Percent Complex Determination

A disposable 10 ml plastic (Biorad) column was filled with 1 to 2 ml of water-swelled Sephadex™ C-25 cation exchange resin. The water was pressure eluted to the top of the resin. Fifteen μl of the complex (or more if counts were low) were added to the top of the resin. This was followed by 2 ml of 4:1 (V:V) isotonic saline:conc. ammonium hydroxide solution as an eluent which was allowed to drip into a counting tube. This was also pressure eluted to the top of the resin. An additional 2 ml of the eluent were added and the column pressure eluted to remove all liquid. The dried resin was then placed in a third counting tube and the three tubes counted on a NaI well counter using a Canberra multichannel analyzer linked to a computer. The percent complex was determined by dividing the number of counts in the two elutions by the total counts in the elutions plus the column, all times 100. By this method, uncomplexed yttrium was retained on the column.

Samarium Complex Preparation/%Complex Determination

Samarium complexes were formed as described previously for yttrium complexes except that 0.0003M samarium was prepared by dissolution of Sm2 O3 (348.7 g/mole) in 0.1M hydrochloric acid. Radioactive Sm-153 was obtained as a 0.0003M solution in 0.1M hydrochloric acid from the University of Missouri Research Reactor, Columbia, Mo. Percent complex determination was made in the same manner as for the yttrium complex. Results are summarized in Table II.

              TABLE II______________________________________Complexation DataComplexExample  Compound       % Complex (10:1)No.      of Ex. No.     Y      Sm______________________________________16       1              9817       2              >9918       2                     >9919       3              >9920       4              >9921       5              9922       6                     >9923       7                       96**24       8                      >99**25       9                     >9926       10             9827       11             9928       11              98*29       12             9930       12                     9831       12              98*32       12                     98*33       15             99______________________________________ *Ligand/metal ratio was about 1:1; **Ligand/metal ratio was about 50:1.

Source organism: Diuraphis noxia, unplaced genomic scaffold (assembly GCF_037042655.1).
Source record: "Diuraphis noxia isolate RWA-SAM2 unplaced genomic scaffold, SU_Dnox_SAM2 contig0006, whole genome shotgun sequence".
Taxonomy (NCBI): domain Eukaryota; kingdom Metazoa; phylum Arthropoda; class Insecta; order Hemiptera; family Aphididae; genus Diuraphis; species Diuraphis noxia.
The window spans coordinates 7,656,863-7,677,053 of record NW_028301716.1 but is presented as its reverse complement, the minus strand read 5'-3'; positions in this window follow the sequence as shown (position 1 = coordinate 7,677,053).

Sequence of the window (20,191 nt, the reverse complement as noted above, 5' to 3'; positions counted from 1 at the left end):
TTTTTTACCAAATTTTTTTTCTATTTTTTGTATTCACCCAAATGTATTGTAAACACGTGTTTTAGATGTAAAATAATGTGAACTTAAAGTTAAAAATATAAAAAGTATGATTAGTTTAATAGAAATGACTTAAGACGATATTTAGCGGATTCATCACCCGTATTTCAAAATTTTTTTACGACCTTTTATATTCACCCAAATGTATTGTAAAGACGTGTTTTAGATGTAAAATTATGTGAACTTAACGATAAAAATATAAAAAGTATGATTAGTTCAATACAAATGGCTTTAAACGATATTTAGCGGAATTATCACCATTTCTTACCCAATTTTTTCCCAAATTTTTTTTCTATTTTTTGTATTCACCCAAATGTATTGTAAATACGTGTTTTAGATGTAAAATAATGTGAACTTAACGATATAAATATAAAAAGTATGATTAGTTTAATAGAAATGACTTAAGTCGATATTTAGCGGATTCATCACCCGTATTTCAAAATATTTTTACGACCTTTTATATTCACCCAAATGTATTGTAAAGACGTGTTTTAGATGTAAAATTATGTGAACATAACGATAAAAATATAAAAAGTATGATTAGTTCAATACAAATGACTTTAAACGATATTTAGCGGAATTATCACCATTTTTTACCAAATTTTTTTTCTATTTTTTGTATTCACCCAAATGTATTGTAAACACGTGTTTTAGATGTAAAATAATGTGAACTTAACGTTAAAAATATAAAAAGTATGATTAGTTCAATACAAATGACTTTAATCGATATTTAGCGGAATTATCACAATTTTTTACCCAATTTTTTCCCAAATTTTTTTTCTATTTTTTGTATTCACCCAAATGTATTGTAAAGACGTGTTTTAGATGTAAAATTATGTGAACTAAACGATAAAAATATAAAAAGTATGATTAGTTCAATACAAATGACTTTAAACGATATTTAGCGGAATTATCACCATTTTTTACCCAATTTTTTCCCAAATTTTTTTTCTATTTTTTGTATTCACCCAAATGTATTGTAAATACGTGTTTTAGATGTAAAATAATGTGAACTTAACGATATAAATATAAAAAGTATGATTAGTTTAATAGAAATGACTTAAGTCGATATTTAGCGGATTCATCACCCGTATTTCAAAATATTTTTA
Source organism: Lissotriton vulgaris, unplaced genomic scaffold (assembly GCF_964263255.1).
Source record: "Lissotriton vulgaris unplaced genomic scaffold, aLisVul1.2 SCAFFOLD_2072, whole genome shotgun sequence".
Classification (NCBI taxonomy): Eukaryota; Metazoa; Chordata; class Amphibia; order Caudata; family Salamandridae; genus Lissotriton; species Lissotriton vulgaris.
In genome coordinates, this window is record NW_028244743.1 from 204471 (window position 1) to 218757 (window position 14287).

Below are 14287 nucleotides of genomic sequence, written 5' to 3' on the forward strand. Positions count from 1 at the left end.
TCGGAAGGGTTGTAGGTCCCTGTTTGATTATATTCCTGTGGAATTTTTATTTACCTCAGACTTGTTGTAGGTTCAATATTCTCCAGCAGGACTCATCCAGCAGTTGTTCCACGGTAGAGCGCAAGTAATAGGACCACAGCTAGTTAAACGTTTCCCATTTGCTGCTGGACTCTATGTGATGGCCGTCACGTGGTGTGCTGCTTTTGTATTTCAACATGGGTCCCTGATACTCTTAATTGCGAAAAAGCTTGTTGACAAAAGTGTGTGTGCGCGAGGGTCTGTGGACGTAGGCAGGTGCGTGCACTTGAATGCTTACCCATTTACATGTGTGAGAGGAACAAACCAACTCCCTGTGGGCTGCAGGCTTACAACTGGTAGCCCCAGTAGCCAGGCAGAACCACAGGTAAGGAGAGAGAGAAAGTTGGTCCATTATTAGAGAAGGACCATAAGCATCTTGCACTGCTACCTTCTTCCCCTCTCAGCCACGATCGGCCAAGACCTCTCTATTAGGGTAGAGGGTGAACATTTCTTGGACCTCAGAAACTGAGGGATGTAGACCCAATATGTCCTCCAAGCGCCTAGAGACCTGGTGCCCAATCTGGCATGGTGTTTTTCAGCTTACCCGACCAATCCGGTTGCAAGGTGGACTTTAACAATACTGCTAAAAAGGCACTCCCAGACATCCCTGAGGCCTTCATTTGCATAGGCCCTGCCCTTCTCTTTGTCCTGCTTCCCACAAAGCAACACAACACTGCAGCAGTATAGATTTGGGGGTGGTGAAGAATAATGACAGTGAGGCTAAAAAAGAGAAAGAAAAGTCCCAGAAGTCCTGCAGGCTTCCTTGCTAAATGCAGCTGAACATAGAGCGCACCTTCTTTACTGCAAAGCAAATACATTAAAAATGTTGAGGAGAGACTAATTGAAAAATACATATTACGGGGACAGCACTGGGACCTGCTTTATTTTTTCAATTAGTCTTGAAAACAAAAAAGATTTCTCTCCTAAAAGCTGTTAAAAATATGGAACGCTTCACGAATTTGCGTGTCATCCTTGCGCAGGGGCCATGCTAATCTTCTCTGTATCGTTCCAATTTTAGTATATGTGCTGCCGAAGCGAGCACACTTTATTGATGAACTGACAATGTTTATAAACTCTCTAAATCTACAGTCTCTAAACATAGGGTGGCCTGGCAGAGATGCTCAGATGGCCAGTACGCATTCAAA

EXAMPLES I-XV AND COMPARATIVE EXAMPLES A-F

IN VIVO SCREENING OF BIFUNCTIONAL CHELATES

The stability of certain rare earth chelates has been correlated with in-vivo testing in animals. For example, Rosoff, et al. in the International Journal of Applied Radiation and Isotopes, 14, 129-135 (1963), report on the distribution of radioactive rare earth chelates in mice for certain aminocarboxylic acids. The correlation found was that in vivo "the competition between the chelating agent and body constituents (inorganic and organic) for the rare-earth ion, determines its deposition and excretion." The strong rare-earth chelates are believed to dissociate very little and be excreted, while the weak and intermediate strength chelates dissociate more readily and thus are deposited in organs such as the liver. However, concentration of radionuclide in the liver is not always due to weak complex formation, but in some cases is due to the affinity that the metal chelate has for the liver (see Comparative Examples A & B in Table III). Compounds have, in fact, been prepared and utilized for the evaluation of liver function (Fritzberg, Alan R., Radiopharamceuticals: Progress and Clinical Perspectives 1, (1986); U.S. Pat. Nos. 4,088,747 and 4,091,088 (Hunt et al.)

The biodistribution of several of the samarium and/or yttrium chelates disclosed herein was determined and the percent dose in the liver used as an in vivo screening procedure to qualitatively estimate the stability of the chelates. Chelates of NTA and EDTA are included for comparison. Also samarium was injected as samarium chloride in unchelated form.

Sprague-Dawley rats weighing from 150 to 200 g were purchased from Charles River Laboratories. These animals were placed in cages and fed water and food ad libitum. The animals were acclimated for at least five days before use. Prior to injection of complex, the animals were placed under a heat lamp (15 to 30 minutes) to dilate the tail vein. Then, the animal was placed in a restraining cage, the tail cleaned with an alcohol swipe, and the animal injected (50 to 200 μl) via the tail vein. After injection, the animal was placed in another cage for two hours after which time the animal was sacrificed by cervical dislocation. The animal was then dissected, the parts rinsed with deionized H2 O , patted dry, and weighed into a tared counting vial. Whatever size of injection was made, at least three standards of the same material were prepared and counted with the animal parts. Percent of dose is the number of counts in the organ divided by the number of counts in the standard times 100 (see Table III).